Figure 2. An overview of the antiviral activities of 25-HC. Interferon signaling leads to the expression of CH25H (cholesterol 25-hydroxylase) which catalyzes the formation of 25 hydroxycholesterol (25-HC) from cholesterol. Multiple studies have elucidated into the antiviral effects of 25-HC including, altering lipid membrane content to restrict viral fusion and entry, altering the distribution of cholesterol in internal membranes which hinders viral replication and, antagonizing endogenous protein prenylation (attachment of an isoprenoid e.g., farnesyl) thereby restricting viral replication and assembly. Yellow boxes indicate membrane alterations induced by 25-HC. Blue boxes indicate the effect of 25-HC on different viruses. T bar in red indicates inhibition. ER, endoplasmic reticulum.
Viruses 10 00036 g002
Figure 3. Polyamine Biosynthesis. Upregulation of SAT1 by Type 1 IFNs results in polyamine depletion (red arrow). Enzymes are shown between each reaction (ODC, orthinine decarboxylase; SRM, spermidine synthase; SMS, spermine synthase; SMO, spermine oxidase; SAT1, Spermidine/spermine N(1)-acetyltransferase). Ornithine decarboxylase antizyme (OAZ), the first rate-limiting step in polyamine synthesis, binds and inhibits ODC. Difluoromethylornithine (DFMO), currently in clinical trials for cancer treatment, is an irreversible inhibitor of ornithine decarboxylase. T bar indicates inhibition. Blue dotted circle, nucleus. Consult text for more detail.
Figure 3. Polyamine Biosynthesis. Upregulation of SAT1 by Type 1 IFNs results in polyamine depletion (red arrow). Enzymes are shown between each reaction (ODC, orthinine decarboxylase; SRM, spermidine synthase; SMS, spermine synthase; SMO, spermine oxidase; SAT1, Spermidine/spermine N(1)-acetyltransferase). Ornithine decarboxylase antizyme (OAZ), the first rate-limiting step in polyamine synthesis, binds and inhibits ODC. Difluoromethylornithine (DFMO), currently in clinical trials for cancer treatment, is an irreversible inhibitor of ornithine decarboxylase. T bar indicates inhibition. Blue dotted circle, nucleus. Consult text for more detail.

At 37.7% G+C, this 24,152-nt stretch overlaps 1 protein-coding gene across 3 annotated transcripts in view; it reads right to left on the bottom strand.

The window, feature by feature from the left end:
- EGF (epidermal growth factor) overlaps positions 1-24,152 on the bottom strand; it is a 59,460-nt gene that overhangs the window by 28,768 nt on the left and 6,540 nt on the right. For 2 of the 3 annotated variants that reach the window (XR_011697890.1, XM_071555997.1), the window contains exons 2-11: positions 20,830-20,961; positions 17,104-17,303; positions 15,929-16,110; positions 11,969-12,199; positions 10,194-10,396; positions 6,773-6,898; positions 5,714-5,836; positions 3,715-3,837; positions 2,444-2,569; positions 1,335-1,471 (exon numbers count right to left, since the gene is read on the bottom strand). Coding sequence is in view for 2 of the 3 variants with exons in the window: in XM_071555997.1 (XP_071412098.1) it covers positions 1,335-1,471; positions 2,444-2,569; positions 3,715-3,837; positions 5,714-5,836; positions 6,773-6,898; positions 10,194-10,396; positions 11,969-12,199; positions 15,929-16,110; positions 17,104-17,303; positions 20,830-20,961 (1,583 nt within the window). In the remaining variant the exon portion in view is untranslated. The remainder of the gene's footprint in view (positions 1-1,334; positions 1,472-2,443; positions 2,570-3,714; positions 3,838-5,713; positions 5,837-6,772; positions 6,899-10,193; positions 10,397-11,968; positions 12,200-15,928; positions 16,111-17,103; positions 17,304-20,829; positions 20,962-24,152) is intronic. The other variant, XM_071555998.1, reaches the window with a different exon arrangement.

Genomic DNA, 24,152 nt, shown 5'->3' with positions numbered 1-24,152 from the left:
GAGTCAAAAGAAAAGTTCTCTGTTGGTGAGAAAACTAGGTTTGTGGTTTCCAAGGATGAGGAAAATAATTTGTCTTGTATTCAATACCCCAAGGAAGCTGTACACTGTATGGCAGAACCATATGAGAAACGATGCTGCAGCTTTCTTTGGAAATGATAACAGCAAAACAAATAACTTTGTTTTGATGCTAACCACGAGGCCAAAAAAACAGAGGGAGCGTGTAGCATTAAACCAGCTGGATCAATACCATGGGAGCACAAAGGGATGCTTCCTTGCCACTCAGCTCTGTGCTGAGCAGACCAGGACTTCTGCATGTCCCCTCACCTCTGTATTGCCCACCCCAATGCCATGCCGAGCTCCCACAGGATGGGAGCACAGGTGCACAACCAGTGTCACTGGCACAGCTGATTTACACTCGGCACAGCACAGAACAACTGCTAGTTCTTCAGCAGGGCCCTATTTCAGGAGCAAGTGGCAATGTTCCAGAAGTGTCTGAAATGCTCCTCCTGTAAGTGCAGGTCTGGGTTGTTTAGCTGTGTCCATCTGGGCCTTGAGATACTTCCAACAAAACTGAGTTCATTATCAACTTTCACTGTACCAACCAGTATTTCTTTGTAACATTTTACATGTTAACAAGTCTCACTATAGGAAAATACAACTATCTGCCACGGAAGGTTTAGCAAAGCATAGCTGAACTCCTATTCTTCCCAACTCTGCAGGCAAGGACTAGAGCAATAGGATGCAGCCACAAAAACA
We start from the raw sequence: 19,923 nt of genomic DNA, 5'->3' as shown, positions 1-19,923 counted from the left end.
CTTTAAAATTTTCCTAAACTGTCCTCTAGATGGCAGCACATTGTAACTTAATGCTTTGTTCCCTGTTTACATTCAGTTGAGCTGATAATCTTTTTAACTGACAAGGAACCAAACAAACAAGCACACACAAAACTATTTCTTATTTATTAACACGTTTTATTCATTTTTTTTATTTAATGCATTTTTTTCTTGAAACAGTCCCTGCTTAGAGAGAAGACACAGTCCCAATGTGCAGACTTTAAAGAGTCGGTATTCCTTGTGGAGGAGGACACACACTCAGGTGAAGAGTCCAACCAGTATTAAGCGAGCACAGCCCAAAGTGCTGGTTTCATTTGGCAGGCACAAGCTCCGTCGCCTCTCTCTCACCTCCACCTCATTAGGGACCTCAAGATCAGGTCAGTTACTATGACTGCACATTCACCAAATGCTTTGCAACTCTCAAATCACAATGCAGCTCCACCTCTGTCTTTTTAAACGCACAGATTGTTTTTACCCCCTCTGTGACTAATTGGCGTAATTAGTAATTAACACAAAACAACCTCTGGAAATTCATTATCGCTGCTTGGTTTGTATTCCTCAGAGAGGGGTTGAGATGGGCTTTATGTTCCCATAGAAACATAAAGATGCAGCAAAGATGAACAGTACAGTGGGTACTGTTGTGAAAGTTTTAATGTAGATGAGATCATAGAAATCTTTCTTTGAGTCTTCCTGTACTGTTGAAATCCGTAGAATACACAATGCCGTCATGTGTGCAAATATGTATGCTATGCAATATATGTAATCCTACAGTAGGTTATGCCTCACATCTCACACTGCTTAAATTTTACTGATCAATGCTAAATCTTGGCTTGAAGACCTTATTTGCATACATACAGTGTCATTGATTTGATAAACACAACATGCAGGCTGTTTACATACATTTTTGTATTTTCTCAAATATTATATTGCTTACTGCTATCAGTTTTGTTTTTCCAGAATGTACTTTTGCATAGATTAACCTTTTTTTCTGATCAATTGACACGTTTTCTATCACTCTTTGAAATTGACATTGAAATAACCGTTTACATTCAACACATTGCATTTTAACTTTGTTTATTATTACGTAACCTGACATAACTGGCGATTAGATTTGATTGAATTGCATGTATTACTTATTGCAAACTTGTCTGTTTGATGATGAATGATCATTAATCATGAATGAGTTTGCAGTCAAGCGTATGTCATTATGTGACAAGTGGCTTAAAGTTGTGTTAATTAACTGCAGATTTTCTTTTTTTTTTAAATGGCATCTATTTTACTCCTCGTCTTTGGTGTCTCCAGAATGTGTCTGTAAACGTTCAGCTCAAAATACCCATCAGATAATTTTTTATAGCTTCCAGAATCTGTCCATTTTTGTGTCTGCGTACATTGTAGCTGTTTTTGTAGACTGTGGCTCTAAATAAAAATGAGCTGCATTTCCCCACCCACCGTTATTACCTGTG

Viruses 10 00036 g003
Figure 4. IDO1-mediated Tryptophan Depletion. Tryptophan is metabolized by the serotonin and kynurenine pathway. Iindole-2,3-dioxygenase 1 (IDO1) converts tryptophan into kynurenine. IFN-induced IDO1 gene expression decreases tryptophan availability for viral replication as well as reducing melatonin/serotonin synthesis and T cell proliferation. 1-methyl-d-tryptophan (I-MT) inhibits IDO1 and may have applications as a facilitator to enhance the immune response. Red arrows, downregulation; green arrows, upregulation. T bar, inhibition.
Figure 4. IDO1-mediated Tryptophan Depletion. Tryptophan is metabolized by the serotonin and kynurenine pathway. Iindole-2,3-dioxygenase 1 (IDO1) converts tryptophan into kynurenine. IFN-induced IDO1 gene expression decreases tryptophan availability for viral replication as well as reducing melatonin/serotonin synthesis and T cell proliferation. 1-methyl-d-tryptophan (I-MT) inhibits IDO1 and may have applications as a facilitator to enhance the immune response. Red arrows, downregulation; green arrows, upregulation. T bar, inhibition.
Viruses 10 00036 g004
Back to TopTop